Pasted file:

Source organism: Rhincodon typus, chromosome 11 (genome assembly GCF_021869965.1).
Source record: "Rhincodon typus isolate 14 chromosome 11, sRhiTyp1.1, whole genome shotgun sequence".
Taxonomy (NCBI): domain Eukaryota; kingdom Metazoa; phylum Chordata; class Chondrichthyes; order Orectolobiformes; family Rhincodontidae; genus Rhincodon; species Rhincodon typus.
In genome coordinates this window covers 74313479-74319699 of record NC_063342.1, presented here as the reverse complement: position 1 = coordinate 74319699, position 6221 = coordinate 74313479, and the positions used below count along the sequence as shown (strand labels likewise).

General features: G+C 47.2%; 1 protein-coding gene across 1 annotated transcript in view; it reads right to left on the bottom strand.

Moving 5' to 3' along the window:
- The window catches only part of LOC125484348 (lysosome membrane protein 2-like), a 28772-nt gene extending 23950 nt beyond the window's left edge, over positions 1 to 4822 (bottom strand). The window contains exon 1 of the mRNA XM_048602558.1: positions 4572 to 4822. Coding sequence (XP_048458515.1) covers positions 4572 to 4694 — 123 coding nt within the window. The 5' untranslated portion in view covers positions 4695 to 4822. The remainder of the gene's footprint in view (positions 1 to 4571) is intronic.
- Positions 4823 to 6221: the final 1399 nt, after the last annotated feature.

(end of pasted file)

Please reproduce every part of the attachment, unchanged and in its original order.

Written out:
Source organism: Rhincodon typus, chromosome 11 (genome assembly GCF_021869965.1).
Source record: "Rhincodon typus isolate 14 chromosome 11, sRhiTyp1.1, whole genome shotgun sequence".
Taxonomy (NCBI): domain Eukaryota; kingdom Metazoa; phylum Chordata; class Chondrichthyes; order Orectolobiformes; family Rhincodontidae; genus Rhincodon; species Rhincodon typus.
In genome coordinates this window covers 74313479-74319699 of record NC_063342.1, presented here as the reverse complement: position 1 = coordinate 74319699, position 6221 = coordinate 74313479, and the positions used below count along the sequence as shown (strand labels likewise).

General features: G+C 47.2%; 1 protein-coding gene across 1 annotated transcript in view; it reads right to left on the bottom strand.

Moving 5' to 3' along the window:
- The window catches only part of LOC125484348 (lysosome membrane protein 2-like), a 28772-nt gene extending 23950 nt beyond the window's left edge, over positions 1 to 4822 (bottom strand). The window contains exon 1 of the mRNA XM_048602558.1: positions 4572 to 4822. Coding sequence (XP_048458515.1) covers positions 4572 to 4694 — 123 coding nt within the window. The 5' untranslated portion in view covers positions 4695 to 4822. The remainder of the gene's footprint in view (positions 1 to 4571) is intronic.
- Positions 4823 to 6221: the final 1399 nt, after the last annotated feature.